The current recession has brought great change to our industry. To those who can recognize and embrace this change, and who are in its forefront, this change will bring enormous opportunity. To those who are blind, obdurate, and in the rear, this change will bring disaster.


Nowhere is this change greater than on the supplier side where the entire garment industry is in a state of flux. In fact, this state of affairs is nothing new. For the past decade, the global garment export industry has been changing rapidly and constantly. However, only a few noted that change and even fewer understood it.


Today we find it difficult to answer even the most basic questions:


  • Where is our supplier located?
  • Who is our supplier?
  • What does our supplier do?

In the course of the next three months, I will provide some answers to these questions.


Where is My Supplier Located?


In the past decade, your supplier has moved from somewhere, to everywhere, to nowhere.


A decade ago, that question had a relatively simple answer. Until the quota phase-out, we usually selected our suppliers by location. In the year 2000, if you asked a customer to define his supplier base, he/she would almost invariably start with a location, "I work mostly in China, CBI and Mexico."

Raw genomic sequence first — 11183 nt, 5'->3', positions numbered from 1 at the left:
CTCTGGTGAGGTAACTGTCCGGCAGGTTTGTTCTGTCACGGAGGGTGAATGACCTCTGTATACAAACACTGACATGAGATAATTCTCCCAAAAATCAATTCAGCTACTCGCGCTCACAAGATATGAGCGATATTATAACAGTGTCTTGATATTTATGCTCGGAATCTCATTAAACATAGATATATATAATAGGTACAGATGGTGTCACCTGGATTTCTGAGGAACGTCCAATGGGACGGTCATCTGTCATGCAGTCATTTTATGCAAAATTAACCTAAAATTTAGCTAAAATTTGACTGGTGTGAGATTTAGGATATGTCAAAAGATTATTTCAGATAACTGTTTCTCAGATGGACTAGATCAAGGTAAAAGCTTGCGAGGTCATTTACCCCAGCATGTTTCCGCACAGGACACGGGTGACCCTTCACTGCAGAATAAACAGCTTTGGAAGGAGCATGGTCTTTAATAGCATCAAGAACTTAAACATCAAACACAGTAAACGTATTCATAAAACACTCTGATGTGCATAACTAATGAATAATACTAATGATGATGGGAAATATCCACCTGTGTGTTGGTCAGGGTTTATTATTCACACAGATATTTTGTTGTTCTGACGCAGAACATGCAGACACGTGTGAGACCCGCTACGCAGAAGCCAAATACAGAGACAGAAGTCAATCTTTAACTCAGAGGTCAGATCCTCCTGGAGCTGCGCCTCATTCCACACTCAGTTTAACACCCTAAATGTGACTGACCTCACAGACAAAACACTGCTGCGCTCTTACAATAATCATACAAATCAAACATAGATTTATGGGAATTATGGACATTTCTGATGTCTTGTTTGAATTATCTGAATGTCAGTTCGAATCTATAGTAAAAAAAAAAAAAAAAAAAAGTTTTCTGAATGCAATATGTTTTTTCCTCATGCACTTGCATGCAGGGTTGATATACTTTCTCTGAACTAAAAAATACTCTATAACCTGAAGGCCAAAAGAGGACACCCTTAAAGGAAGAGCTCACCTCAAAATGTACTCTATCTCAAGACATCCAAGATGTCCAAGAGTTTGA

This era of sourcing was characterized by quota avoidance. Location was the key determining factor.


U.S. Garment Imports 2000

Supplier

Value (USDmns)

Market Share

G. China

10,134

18%

CAFTA

8,973

16%

Mexico

8,413

15%

Bangladesh

2,116

4%

Indonesia

2,055

4%

Total


55%


Greater China (China, Hong Kong and Macau) was the number one supplier, but its market share was only half of what it is today. CAFTA and Mexico-both quota-free countries-were each only slightly below, with Bangladesh and Indonesia-both easy quota countries-well behind. The 2005 quota phase-out changed the game. The supplier expanded his location from somewhere to everywhere.


Based on location, we should have moved from somewhere to somewhere else-from quota-free countries to duty-free countries. This did not happen. In fact exports from the major duty-free suppliers declined while exports from the most encumbered shot up. It appeared that customers were consciously selecting those few suppliers which still did not have free trade.





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Refer the newsletter of: The Birnbaum Report/Strategic Sourcing for Garment Importers